Table 13: Early Childhood Instruction
All characters learn some basic skills as children. This instruction may provide a direction for their later interests and careers. This table tells where you focused as a child—your favorite subject.
Keep in mind that your skill selection should reflect your childhood education. If you don’t want a particular skill suggested by this table, simply roll or choose another.
Childhood Education Focus: Outdoors. You learned basic wilderness survival skills.
Table 14: Formal Education
Most families that can afford it make sure their children get some formal schooling. Sometimes this education is a part of an apprenticeship program, or it may be a natural outgrowth of helping with the family business. It’s okay to use this table more than once, but make sure your choices here are backed up on your character sheet.
Advanced Math. You mastered more complex mathematics.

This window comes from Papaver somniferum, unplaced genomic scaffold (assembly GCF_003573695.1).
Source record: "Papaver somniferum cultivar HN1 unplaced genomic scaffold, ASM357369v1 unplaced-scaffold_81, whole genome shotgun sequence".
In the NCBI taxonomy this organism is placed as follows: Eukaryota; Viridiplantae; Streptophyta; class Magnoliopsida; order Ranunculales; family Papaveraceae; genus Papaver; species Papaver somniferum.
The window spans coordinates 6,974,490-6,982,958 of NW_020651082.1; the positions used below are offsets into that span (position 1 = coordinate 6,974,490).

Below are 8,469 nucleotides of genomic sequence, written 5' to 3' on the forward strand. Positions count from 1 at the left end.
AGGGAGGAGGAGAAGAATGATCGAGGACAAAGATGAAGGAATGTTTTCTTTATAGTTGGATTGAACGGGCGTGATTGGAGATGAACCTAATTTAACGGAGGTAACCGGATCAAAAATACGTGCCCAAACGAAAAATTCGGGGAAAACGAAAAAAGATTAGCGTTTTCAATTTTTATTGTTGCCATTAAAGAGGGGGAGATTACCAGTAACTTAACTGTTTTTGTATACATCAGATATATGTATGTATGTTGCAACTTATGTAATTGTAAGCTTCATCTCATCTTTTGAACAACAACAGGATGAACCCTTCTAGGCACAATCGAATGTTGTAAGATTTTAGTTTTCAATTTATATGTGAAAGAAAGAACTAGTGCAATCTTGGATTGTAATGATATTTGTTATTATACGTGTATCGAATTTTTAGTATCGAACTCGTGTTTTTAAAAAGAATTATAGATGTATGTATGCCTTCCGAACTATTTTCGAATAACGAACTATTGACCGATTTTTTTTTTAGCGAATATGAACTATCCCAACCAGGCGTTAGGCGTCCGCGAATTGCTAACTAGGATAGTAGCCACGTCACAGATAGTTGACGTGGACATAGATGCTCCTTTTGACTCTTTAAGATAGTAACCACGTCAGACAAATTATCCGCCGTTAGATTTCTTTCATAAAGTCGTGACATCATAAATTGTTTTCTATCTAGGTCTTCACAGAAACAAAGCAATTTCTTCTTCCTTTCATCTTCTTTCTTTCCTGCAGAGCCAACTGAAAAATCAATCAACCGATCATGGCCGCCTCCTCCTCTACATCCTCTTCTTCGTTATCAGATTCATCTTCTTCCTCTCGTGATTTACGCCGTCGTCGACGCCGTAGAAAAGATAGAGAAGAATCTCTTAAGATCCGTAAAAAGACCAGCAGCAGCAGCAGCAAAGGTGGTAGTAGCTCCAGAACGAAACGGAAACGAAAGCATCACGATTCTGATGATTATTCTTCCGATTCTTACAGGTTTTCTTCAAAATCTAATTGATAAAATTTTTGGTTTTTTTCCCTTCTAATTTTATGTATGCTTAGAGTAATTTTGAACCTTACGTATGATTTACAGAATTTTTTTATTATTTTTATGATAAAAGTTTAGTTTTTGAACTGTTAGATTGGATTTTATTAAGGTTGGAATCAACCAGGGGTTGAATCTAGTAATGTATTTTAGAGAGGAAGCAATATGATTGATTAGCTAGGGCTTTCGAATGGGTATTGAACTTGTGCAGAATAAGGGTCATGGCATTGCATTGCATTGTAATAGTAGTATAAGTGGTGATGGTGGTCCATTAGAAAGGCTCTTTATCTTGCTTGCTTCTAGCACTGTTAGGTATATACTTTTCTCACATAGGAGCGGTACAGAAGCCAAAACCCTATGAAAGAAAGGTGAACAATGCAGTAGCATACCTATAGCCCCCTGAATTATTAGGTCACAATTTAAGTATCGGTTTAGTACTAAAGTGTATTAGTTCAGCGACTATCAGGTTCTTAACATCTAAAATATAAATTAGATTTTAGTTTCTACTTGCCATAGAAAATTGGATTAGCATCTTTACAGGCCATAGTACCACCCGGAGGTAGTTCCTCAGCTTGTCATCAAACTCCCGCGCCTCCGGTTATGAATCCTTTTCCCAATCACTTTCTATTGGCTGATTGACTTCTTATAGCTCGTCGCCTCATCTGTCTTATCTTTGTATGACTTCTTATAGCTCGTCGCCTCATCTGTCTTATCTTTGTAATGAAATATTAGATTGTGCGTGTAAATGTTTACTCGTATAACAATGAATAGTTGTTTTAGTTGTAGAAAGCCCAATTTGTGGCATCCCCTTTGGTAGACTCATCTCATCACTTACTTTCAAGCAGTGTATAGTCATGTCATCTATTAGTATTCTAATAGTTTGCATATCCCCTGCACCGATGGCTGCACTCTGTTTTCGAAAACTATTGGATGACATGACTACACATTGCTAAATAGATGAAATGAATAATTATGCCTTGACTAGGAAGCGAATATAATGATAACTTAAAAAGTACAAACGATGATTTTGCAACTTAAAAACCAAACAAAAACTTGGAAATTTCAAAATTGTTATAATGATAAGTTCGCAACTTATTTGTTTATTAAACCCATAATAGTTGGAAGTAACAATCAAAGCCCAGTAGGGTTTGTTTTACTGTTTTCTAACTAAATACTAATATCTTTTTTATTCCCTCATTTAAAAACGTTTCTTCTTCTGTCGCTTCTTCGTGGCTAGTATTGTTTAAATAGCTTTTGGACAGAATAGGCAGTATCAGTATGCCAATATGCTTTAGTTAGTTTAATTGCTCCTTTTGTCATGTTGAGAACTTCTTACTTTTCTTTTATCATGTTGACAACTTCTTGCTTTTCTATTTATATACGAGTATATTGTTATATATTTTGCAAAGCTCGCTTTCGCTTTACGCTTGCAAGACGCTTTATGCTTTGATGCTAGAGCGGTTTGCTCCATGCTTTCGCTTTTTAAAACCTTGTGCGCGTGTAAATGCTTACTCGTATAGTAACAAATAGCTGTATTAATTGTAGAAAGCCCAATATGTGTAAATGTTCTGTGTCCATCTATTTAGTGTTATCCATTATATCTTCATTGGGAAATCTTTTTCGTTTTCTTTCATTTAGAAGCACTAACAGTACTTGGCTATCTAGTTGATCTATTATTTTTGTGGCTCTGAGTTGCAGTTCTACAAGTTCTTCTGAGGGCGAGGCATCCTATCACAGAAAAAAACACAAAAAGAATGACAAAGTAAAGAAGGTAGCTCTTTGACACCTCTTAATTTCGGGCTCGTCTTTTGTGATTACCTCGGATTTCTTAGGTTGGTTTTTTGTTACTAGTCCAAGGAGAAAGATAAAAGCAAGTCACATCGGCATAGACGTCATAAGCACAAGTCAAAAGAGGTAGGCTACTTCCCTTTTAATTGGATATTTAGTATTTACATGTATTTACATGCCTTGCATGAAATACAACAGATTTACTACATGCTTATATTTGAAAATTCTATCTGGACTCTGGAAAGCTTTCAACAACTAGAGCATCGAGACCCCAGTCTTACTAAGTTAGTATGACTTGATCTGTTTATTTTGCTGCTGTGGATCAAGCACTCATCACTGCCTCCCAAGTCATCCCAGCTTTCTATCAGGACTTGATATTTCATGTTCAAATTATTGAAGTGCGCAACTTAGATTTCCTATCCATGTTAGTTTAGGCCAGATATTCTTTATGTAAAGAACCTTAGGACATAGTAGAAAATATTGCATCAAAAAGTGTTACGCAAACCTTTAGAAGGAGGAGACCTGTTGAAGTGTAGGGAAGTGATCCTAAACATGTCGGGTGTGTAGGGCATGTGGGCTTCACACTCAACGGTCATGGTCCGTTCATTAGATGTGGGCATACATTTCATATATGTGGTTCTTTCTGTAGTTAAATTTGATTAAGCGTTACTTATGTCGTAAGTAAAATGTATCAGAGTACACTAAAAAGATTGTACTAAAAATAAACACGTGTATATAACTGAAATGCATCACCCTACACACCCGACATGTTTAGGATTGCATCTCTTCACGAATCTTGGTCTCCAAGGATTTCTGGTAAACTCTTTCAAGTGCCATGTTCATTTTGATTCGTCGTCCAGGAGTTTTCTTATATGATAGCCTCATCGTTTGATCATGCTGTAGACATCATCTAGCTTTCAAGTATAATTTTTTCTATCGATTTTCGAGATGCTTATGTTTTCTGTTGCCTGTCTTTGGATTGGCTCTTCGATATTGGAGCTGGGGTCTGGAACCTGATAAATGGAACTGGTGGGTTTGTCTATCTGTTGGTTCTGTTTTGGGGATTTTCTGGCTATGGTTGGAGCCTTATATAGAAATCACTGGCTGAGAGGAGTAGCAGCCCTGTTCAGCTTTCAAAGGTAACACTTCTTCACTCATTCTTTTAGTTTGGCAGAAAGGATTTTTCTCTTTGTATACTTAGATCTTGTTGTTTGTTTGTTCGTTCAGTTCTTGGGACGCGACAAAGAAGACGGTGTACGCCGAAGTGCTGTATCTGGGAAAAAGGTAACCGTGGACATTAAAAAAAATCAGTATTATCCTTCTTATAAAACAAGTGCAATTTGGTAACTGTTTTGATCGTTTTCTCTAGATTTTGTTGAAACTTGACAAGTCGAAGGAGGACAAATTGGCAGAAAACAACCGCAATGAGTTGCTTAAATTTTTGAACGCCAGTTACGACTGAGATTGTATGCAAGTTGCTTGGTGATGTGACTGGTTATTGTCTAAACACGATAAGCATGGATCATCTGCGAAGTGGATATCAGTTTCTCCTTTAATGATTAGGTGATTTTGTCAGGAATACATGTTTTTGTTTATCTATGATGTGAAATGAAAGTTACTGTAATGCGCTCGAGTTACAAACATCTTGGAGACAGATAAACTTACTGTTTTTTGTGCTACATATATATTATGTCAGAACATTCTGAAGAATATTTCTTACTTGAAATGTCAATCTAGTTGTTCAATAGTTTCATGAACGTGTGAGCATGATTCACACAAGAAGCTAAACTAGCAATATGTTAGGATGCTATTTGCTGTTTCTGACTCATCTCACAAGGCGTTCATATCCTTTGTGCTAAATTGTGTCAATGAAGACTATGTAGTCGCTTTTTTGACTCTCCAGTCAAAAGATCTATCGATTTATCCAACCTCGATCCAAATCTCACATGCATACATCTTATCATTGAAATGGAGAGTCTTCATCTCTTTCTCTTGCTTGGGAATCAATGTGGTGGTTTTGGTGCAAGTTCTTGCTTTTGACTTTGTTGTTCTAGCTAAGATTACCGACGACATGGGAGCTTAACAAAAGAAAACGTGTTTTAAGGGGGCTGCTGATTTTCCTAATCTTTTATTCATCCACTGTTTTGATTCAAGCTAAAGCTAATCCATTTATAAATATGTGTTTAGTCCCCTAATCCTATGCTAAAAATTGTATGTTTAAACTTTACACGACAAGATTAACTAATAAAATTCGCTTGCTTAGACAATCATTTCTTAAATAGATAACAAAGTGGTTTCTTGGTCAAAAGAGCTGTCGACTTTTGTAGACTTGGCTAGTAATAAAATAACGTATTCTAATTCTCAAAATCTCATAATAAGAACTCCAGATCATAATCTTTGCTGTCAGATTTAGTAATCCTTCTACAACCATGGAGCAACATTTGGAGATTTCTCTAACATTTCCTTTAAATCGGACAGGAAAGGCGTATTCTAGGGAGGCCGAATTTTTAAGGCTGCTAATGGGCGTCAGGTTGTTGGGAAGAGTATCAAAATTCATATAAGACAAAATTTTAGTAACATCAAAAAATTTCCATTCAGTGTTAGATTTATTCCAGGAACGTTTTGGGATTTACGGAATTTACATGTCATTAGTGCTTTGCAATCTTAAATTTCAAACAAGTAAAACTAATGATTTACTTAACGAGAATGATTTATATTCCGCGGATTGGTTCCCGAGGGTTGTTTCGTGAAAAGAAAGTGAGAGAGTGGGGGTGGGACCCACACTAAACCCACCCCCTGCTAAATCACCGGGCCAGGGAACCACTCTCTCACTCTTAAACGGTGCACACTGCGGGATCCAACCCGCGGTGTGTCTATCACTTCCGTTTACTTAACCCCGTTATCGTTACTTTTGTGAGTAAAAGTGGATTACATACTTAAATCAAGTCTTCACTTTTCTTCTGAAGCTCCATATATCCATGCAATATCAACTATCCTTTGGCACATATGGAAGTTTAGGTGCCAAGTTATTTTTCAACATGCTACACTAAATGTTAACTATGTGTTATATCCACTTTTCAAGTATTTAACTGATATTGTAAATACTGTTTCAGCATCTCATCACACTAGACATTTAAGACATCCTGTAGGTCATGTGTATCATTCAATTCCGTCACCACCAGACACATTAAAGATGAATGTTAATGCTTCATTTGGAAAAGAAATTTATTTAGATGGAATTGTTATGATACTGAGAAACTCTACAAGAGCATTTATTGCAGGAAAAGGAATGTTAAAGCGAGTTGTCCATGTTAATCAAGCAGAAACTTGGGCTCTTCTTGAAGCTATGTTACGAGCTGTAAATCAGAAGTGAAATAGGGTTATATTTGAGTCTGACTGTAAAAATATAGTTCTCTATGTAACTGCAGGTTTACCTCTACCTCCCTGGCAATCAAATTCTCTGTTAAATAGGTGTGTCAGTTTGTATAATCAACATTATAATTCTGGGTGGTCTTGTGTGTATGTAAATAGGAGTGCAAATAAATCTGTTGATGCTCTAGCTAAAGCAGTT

Table 15: Learning A Trade
For most characters, the idea of making a living as an adventurer starts as little more than a dream. Instead, most characters are apprenticed to a trade, inducted into the religious or military order the family is affiliated with, brought into the family business, sent to the fields for planting and harvesting, or given some other task-related instruction.
Craft. You’ve learned a craft (any of the categories possible for the Craft skill)
Monastery/Knightly Order. You have been accepted for training by an order of monks or paladins.
LIFE EVENTS (THUS FAR)
Life isn’t just training for a profession of course. Think of your own life and all the events—good and bad—you’ve lived through. It’s likely that your character, growing up in a fantastic, dangerous world, has had at least that many triumphs and tragedies.